Yet as New York Magazine’s Ed Kilgore details, there are reasons to doubt that Tuesday’s results definitively confirmed a supposed tough-on-crime backlash. There were other reasons for Boudin’s loss, such as anger at him among San Francisco Democrats over other matters. Voter turnout was low. And some Tuesday results in California didn’t fit the narrative, with progressive Democrats that should have been vulnerable to “soft on crime” attacks winning other races.

The narrative of a national backlash against progressive crime-fighting also breaks down on other fronts. Boudin was only one of a few progressive prosecutors elected in recent years, and crime (or more particularly, some crimes, including homicide) have gone up all over the country, in red states and blue states, and cities run by Republicans and Democrats. And as noted, many Democratic cities are spending more on police per capita than Republicans are.

So even if voters are out to punish people perceived as far to the left on crime, what are Democrats supposed to do if most don’t hold positions that actually are far to the left on crime?

One answer is to tout their records more forcefully. The Post reports that many vulnerable Democrats are aggressively advertising how supportive they’ve been of funding the police. That’s fine; Democrats should forcefully push back against lies about them.

A second answer is to stage dramatic scenes denouncing leftist activists who have advocated for “defund" in a kind of “Sister Souljah” vein. Does anyone really think that will make a big difference amid rising crime and the general tendency for voters to blame the incumbent party when things go wrong?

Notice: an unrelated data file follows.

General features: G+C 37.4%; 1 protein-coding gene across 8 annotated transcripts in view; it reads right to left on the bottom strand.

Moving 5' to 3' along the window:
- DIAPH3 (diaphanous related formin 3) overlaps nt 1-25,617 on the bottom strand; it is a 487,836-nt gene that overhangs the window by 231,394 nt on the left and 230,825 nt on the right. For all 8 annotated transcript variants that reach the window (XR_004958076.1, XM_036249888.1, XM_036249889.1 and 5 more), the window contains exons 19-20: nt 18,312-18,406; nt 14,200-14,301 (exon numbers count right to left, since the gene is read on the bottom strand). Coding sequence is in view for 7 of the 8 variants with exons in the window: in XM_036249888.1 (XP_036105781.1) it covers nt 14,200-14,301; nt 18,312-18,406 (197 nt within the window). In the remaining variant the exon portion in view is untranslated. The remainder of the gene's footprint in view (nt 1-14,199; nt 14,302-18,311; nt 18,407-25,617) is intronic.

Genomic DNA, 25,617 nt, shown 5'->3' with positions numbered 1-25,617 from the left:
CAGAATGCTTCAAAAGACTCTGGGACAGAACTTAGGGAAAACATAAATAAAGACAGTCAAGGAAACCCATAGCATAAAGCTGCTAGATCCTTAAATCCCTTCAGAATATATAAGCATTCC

Either way, both of those are communications fixes, not policy ones. On policy, what should Democrats as a party be doing differently? Should they be advocating the return of stop-and-frisk? Lengthy prison sentences for misdemeanor drug possession?

President Biden recently signed an executive order on police reform. It strengthens national standards for conduct of police departments across the country, improves monitoring of delinquent officers and tightens use-of-force standards on federal law enforcement.

Is the claim that Democrats should have opposed this on grounds that it’s not “tough” enough on crime?

That executive order was necessary because Democrats and Republicans in Congress failed to reach a deal on a police reform bill. That would have banned chokeholds and limited transfers of military equipment to local police forces, among other things.

That bill died when Republicans refused to sign on to it, even though Democrats agreed to drop a provision that would have exposed police officers to face greater legal liability for misconduct.

Was that a “soft on crime" position from Democrats, or a 'tough on crime" one? Is the argument that Democrats shouldn’t have pushed for those police reforms at all?

Until critics are ready to be brutally specific and clear with their answers to all these questions, they’re saying nothing worth listening to.